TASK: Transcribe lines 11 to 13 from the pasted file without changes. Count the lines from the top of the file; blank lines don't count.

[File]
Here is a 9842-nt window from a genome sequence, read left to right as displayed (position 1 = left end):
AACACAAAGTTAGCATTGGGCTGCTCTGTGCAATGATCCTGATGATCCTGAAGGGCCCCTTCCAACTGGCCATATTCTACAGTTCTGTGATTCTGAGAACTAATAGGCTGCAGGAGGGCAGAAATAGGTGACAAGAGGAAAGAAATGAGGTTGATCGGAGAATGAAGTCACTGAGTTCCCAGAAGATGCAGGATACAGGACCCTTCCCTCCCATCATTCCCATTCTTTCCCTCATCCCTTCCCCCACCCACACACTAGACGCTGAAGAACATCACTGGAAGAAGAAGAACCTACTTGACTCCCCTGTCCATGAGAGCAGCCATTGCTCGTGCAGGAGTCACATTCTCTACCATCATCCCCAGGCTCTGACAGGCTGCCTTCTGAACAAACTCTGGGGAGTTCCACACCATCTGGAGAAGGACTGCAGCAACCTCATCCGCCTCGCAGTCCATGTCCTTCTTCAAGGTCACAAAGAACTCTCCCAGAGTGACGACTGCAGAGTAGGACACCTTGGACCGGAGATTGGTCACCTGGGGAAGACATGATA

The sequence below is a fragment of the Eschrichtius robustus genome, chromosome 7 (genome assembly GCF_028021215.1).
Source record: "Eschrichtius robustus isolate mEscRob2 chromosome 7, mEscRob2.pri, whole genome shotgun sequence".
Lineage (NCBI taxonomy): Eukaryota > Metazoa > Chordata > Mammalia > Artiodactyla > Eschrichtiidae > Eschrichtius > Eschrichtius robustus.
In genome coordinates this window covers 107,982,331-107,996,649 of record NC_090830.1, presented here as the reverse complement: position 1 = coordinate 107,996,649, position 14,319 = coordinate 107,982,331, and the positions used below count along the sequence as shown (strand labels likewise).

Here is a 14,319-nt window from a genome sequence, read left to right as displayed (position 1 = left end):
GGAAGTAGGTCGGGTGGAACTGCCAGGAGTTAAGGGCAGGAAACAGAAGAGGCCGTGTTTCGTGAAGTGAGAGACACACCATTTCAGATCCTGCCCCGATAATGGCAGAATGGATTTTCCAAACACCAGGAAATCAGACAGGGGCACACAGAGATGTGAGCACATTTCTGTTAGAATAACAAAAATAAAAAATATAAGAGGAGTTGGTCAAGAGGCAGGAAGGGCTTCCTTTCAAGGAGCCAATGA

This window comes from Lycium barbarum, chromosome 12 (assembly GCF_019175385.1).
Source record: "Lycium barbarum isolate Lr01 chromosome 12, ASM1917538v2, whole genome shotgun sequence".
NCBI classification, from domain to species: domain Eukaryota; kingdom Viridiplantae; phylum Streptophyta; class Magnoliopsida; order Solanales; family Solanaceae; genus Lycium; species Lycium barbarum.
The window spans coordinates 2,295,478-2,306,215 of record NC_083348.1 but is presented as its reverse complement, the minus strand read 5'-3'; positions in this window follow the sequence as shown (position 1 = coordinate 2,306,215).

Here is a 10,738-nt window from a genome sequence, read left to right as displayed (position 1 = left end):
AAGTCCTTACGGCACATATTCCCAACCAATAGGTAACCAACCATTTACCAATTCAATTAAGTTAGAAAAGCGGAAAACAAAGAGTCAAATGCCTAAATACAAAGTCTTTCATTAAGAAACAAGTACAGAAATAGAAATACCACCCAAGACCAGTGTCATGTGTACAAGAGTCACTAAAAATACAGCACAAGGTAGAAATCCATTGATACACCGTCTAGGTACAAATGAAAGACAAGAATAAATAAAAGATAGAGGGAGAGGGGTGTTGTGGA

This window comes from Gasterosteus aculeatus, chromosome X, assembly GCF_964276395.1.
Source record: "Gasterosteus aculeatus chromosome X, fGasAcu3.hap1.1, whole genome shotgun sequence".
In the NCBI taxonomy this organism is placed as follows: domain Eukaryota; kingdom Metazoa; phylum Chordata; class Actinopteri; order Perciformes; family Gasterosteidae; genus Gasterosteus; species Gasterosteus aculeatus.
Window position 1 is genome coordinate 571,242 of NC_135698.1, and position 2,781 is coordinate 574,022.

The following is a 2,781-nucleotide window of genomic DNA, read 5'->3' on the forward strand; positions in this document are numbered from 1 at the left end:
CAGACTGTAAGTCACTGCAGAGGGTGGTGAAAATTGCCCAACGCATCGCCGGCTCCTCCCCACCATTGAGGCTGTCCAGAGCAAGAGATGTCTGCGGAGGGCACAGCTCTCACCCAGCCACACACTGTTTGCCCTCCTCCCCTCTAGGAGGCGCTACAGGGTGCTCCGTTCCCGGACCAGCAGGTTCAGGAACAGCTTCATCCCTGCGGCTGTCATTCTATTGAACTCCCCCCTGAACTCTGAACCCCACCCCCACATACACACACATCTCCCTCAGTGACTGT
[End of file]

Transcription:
NCBI classification, from domain to species: domain Eukaryota; kingdom Viridiplantae; phylum Streptophyta; class Magnoliopsida; order Solanales; family Solanaceae; genus Lycium; species Lycium barbarum.
The window spans coordinates 2,295,478-2,306,215 of record NC_083348.1 but is presented as its reverse complement, the minus strand read 5'-3'; positions in this window follow the sequence as shown (position 1 = coordinate 2,306,215).

Here is a 10,738-nt window from a genome sequence, read left to right as displayed (position 1 = left end):